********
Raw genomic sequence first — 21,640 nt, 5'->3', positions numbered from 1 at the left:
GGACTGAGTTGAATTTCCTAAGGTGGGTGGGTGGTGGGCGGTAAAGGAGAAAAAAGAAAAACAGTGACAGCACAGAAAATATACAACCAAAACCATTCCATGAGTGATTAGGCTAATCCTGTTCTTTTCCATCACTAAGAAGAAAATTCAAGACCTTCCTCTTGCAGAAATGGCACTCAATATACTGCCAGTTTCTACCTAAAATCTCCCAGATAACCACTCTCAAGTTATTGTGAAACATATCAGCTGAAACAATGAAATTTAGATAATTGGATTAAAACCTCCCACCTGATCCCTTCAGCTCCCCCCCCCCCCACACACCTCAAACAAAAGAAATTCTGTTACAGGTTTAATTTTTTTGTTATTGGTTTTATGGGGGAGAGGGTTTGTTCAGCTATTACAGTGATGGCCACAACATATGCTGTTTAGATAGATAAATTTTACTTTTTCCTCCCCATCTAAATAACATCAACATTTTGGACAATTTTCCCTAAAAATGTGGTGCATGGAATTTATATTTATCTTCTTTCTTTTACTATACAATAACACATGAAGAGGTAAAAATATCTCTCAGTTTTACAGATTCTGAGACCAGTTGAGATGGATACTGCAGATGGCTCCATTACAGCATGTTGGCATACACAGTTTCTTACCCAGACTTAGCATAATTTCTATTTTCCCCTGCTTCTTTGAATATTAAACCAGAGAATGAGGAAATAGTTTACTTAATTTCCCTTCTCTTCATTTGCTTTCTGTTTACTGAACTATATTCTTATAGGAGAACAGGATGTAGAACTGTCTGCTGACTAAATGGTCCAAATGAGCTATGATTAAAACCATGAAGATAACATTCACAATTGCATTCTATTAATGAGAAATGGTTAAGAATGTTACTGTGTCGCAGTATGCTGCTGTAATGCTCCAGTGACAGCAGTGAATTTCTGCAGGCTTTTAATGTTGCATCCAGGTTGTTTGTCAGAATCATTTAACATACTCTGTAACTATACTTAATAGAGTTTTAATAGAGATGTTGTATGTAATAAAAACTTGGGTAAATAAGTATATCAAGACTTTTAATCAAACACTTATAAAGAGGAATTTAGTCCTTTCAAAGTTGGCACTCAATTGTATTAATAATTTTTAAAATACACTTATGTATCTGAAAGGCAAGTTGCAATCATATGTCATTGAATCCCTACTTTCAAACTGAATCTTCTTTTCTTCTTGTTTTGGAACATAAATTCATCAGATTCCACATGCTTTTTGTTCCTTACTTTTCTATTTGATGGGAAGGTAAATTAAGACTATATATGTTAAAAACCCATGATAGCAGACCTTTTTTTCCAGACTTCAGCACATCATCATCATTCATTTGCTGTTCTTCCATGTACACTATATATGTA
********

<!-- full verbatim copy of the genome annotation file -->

Raw genomic sequence first — 21,640 nt, 5'->3', positions numbered from 1 at the left:
GGACTGAGTTGAATTTCCTAAGGTGGGTGGGTGGTGGGCGGTAAAGGAGAAAAAAGAAAAACAGTGACAGCACAGAAAATATACAACCAAAACCATTCCATGAGTGATTAGGCTAATCCTGTTCTTTTCCATCACTAAGAAGAAAATTCAAGACCTTCCTCTTGCAGAAATGGCACTCAATATACTGCCAGTTTCTACCTAAAATCTCCCAGATAACCACTCTCAAGTTATTGTGAAACATATCAGCTGAAACAATGAAATTTAGATAATTGGATTAAAACCTCCCACCTGATCCCTTCAGCTCCCCCCCCCCCCACACACCTCAAACAAAAGAAATTCTGTTACAGGTTTAATTTTTTTGTTATTGGTTTTATGGGGGAGAGGGTTTGTTCAGCTATTACAGTGATGGCCACAACATATGCTGTTTAGATAGATAAATTTTACTTTTTCCTCCCCATCTAAATAACATCAACATTTTGGACAATTTTCCCTAAAAATGTGGTGCATGGAATTTATATTTATCTTCTTTCTTTTACTATACAATAACACATGAAGAGGTAAAAATATCTCTCAGTTTTACAGATTCTGAGACCAGTTGAGATGGATACTGCAGATGGCTCCATTACAGCATGTTGGCATACACAGTTTCTTACCCAGACTTAGCATAATTTCTATTTTCCCCTGCTTCTTTGAATATTAAACCAGAGAATGAGGAAATAGTTTACTTAATTTCCCTTCTCTTCATTTGCTTTCTGTTTACTGAACTATATTCTTATAGGAGAACAGGATGTAGAACTGTCTGCTGACTAAATGGTCCAAATGAGCTATGATTAAAACCATGAAGATAACATTCACAATTGCATTCTATTAATGAGAAATGGTTAAGAATGTTACTGTGTCGCAGTATGCTGCTGTAATGCTCCAGTGACAGCAGTGAATTTCTGCAGGCTTTTAATGTTGCATCCAGGTTGTTTGTCAGAATCATTTAACATACTCTGTAACTATACTTAATAGAGTTTTAATAGAGATGTTGTATGTAATAAAAACTTGGGTAAATAAGTATATCAAGACTTTTAATCAAACACTTATAAAGAGGAATTTAGTCCTTTCAAAGTTGGCACTCAATTGTATTAATAATTTTTAAAATACACTTATGTATCTGAAAGGCAAGTTGCAATCATATGTCATTGAATCCCTACTTTCAAACTGAATCTTCTTTTCTTCTTGTTTTGGAACATAAATTCATCAGATTCCACATGCTTTTTGTTCCTTACTTTTCTATTTGATGGGAAGGTAAATTAAGACTATATATGTTAAAAACCCATGATAGCAGACCTTTTTTTCCAGACTTCAGCACATCATCATCATTCATTTGCTGTTCTTCCATGTACACTATATATGTA